A rural strongman says he will support the son of “King of the New Territories” Lau Wong-fat, who passed away on Sunday.
For 35 years since 1980, Lau was the chair of the powerful rural body Heung Yee Kuk. Amid declining health, he stepped down and was replaced by his son, Kenneth Lau, two years ago.
On Monday morning, the Kuk’s executive councillor Hau Chi-keung told reporters that the Kuk’s various members were united, and would not be leaderless following Lau’s death.
“The 27 rural committees have a very respectful attitude towards the Kuk – their attitude is very united,” said the Sheung Shui-based rural leader. “In the future we will have to rely on the leadership of our new chairperson.”
Asked on Commercial Radio whether any future Kuk chairperson would serve as long as Lau did, Hau said it would depend on whether the individual was interested in doing so, and whether political circumstances would allow for it.
“As far as I know, everyone has a lot of respect for the new chair [Kenneth Lau],” he added. “I support him a lot.”
“Over the past year, everyone can see that our chairperson Lau junior has been constantly improving.”
‘Strongman’ politics to continue
On the same Commercial Radio programme, pro-democracy New Territories West legislator Eddie Chu said that the late Kuk chairperson held a great deal of unofficial influence. A prominent rural conservationist before he was elected as a legislator, Chu recalled that Lau would invite villagers who were seeking his assistance for breakfast, and immediately help them arrange meetings with officials or companies.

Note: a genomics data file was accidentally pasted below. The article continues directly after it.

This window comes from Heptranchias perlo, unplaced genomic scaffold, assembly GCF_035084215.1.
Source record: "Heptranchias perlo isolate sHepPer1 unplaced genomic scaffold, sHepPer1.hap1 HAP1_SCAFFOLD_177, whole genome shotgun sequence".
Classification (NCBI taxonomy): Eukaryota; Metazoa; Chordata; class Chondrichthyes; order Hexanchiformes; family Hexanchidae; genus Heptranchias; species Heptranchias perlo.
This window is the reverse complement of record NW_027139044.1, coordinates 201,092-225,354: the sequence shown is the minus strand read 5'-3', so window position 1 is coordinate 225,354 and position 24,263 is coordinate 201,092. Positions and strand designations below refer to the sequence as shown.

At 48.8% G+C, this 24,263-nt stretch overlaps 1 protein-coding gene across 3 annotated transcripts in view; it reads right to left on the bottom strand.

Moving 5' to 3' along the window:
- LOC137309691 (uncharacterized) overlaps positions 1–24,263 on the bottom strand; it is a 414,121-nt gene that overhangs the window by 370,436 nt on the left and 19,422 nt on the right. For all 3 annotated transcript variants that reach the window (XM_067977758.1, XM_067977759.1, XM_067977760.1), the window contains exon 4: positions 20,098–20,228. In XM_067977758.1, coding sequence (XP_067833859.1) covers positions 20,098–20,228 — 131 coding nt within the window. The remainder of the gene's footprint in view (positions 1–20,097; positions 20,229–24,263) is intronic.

Chu added that Lau used his influence to help residents of Tsoi Yuen village – levelled in 2010 to make way for the construction of the nationwide high-speed railway – rebuild a new village, as the Kuk took on many responsibilities of the Hong Kong government.
“From this we could see that power in the New Territories isn’t exercised through official channels, but through influence,” said Chu. “It is strongman-dominated politics. We all obey whoever calls the shots. Everybody across the different levels obeys the strongman.”
Chu said that the New Territories’ “strongman” culture will not change after Lau’s death, but added that the Kuk has lost its ultimate leader: “So now, when any of the rural committees face a problem, their own leaders will have to solve it.”
Sheung Shui leader Hau downplayed the influence of strongmen in New Territories politics when speaking to Commercial Radio, saying that similar influential leaders existed elsewhere in the world.
“In Russia, there’s a strongman culture with [President Vladimir] Putin,” said Hau. “The leader of our country [Xi Jinping] has some of this culture too. It’s the same everywhere around the world.”
On Sunday, Yuen Long strongman Leung Fuk-yuen told RTHK that Lau’s greatest achievement in his lifetime was to include a clause in the Basic Law – Hong Kong’s mini-constitution – protecting the “lawful traditional rights and interests” of indigenous villagers in the New Territories.
“He toiled for over half a century to help the New Territories, developing it into a satellite city [of urban Hong Kong],” said Leung.